ALAMO, TEXAS. Alamo is on U.S. Highway 83 nine miles southeast of McAllen in southern Hidalgo County. Between 1902 and 1909 Peter Ebenezer Blalock and George T. Hawkins accumulated 32,000 acres of land surrounding the townsite and extending fifteen miles north of the Rio Grande. By 1908 they had laid out the town, built shipping pens, and named the railroad depot Ebenezer. The site became known as Camp Ebenezer when a community of prospective buyers housed in temporary dwellings developed. In 1909 the land was sold to the organizers of the Alamo Land and Sugar Company, which moved the town from Camp Ebenezer to higher, better-drained ground. The Alamo Townsite Company was formed by C. H. Swallow and Rentfro B. Creager, who promoted the site to prospective settlers. In 1909 a post office was established. The town was reportedly first called Forum and later Swallow. It may have been subsequently named for the mission in San Antonio. In 1919 the Alamo Progressive Club was formed; it later became the chamber of commerce. The First State Bank of Alamo opened in 1920. After incorporation in 1924 the town grew steadily, and its population was reported at 200 in 1925. In 1936 Alamo had 1,018 residents and fifty businesses. During the 1940s and 1950s the town served mainly as a shipping point for vegetables and citrus fruits. The population was 1,944 in 1940 and 3,017 in 1950. In 1990 it was 8,210 and grew to 14,760 in 2000.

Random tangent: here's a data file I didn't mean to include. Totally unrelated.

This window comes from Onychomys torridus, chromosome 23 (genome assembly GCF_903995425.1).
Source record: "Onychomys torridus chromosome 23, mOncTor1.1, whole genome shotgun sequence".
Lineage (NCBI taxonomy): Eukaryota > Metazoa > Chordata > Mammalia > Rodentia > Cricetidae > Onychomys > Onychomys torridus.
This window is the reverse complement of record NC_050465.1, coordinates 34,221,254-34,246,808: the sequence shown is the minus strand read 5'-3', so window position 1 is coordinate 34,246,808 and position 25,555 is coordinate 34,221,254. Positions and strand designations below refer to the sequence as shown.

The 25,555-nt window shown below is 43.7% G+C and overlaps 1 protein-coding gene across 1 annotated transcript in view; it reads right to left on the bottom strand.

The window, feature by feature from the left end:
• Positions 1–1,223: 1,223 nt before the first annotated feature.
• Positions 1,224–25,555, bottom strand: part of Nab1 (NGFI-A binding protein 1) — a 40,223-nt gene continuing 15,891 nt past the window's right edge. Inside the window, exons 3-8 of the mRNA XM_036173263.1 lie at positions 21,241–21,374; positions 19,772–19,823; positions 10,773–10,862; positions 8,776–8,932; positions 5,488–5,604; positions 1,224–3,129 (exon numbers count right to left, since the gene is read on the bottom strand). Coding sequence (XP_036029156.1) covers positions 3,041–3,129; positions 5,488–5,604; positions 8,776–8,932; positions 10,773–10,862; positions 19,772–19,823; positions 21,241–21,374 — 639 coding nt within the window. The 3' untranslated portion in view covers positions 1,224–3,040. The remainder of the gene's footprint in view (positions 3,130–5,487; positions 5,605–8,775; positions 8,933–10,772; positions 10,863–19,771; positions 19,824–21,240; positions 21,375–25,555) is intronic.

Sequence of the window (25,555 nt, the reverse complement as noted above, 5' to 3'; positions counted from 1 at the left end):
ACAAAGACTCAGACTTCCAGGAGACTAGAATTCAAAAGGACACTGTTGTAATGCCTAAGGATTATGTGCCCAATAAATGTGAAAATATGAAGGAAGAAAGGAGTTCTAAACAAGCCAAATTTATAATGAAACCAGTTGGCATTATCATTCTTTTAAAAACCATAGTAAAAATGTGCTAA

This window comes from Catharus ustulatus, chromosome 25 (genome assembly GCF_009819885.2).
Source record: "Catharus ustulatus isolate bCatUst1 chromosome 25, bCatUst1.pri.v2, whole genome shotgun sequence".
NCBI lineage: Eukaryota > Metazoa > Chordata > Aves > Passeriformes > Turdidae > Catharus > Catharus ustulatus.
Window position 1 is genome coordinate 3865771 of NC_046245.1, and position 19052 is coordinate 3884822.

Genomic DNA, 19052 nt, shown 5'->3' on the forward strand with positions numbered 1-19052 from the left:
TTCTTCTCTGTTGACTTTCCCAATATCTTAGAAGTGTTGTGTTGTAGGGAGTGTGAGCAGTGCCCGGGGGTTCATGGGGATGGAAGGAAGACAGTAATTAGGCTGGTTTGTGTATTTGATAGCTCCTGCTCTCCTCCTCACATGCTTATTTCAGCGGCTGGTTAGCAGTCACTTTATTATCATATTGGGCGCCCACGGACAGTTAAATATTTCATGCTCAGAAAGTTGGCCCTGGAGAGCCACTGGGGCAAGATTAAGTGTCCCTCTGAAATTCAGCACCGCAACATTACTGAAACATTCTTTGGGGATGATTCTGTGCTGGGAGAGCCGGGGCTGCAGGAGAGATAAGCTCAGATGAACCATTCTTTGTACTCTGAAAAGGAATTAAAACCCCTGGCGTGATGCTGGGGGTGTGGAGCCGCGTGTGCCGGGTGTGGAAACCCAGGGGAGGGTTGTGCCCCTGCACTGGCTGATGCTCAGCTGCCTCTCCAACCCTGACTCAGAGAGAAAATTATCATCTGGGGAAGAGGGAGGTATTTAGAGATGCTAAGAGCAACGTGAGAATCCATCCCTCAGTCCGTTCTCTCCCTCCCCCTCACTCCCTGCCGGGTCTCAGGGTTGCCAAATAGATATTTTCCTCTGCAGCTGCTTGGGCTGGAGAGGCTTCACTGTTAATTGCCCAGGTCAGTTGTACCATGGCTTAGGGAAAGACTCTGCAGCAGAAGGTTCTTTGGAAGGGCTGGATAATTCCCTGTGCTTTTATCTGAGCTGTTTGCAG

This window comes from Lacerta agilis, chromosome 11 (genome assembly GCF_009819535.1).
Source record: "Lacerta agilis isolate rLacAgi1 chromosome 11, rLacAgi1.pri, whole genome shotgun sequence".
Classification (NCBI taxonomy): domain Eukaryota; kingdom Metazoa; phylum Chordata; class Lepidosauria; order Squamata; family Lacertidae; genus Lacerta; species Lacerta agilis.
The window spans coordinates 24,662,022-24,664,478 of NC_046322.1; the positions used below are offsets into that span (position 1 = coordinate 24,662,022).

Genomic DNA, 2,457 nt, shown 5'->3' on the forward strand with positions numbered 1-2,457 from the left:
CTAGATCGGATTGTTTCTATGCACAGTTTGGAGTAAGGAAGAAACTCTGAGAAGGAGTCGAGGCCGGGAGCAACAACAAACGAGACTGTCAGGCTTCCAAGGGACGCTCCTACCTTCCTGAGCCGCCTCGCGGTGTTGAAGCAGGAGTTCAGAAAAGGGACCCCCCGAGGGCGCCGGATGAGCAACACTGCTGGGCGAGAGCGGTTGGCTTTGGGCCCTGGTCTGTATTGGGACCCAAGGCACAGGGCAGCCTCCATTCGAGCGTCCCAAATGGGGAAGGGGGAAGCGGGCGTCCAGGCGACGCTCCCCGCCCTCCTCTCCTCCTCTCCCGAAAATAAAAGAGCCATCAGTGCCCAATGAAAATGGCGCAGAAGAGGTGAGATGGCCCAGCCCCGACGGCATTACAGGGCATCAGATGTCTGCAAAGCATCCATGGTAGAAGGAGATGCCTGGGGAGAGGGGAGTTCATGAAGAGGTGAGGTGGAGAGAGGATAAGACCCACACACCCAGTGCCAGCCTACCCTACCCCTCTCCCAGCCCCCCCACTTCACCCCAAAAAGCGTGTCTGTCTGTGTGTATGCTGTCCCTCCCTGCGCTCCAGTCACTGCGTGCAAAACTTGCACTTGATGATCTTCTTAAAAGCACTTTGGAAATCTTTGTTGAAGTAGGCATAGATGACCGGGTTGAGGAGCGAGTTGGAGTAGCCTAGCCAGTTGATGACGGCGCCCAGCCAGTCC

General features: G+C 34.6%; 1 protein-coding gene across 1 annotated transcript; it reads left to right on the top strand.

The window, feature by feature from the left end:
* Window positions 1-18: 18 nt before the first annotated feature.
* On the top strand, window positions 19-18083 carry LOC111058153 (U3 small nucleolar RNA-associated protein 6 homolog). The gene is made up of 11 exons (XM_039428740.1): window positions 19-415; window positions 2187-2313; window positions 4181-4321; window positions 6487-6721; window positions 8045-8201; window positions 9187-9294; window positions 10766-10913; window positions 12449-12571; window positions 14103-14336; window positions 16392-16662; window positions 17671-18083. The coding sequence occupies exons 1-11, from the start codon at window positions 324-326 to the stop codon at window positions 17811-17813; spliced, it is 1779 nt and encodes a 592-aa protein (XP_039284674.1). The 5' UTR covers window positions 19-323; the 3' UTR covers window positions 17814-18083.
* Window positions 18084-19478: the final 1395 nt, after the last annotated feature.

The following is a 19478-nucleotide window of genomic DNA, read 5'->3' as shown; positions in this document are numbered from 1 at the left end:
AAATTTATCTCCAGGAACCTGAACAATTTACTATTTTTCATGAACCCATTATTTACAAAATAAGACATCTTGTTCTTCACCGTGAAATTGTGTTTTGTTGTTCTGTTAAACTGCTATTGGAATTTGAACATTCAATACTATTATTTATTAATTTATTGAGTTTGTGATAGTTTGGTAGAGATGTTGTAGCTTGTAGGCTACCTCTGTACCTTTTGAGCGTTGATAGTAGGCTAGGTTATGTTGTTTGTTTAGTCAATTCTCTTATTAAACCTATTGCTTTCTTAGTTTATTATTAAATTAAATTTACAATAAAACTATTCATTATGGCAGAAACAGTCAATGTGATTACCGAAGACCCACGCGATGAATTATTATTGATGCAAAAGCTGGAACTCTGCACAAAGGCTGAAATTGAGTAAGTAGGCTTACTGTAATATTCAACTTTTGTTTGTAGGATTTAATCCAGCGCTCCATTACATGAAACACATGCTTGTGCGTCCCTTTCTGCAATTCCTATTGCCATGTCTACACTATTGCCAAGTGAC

T. R. Fehrenbach, Mario Lorenzo Sanchez, and Aura Nell Ranzau, A Shared Experience: The History, Architecture, and Historical Designations of the Lower Rio Grande Heritage Corridor (Austin: Los Caminos del Rio Heritage Project and the Texas Historical Commission, 1991). Winnie Maddox, History of the Donna Community (M.A. thesis, Texas College of Arts and Industries, 1955). Marker Files, Texas Historical Commission, Austin.
The following, adapted from the Chicago Manual of Style, 15th edition, is the preferred citation for this article.Alicia A. Garza, "ALAMO, TX," Handbook of Texas Online (http://www.tshaonline.org/handbook/online/articles/hfa03), accessed May 19, 2013. Published by the Texas State Historical Association.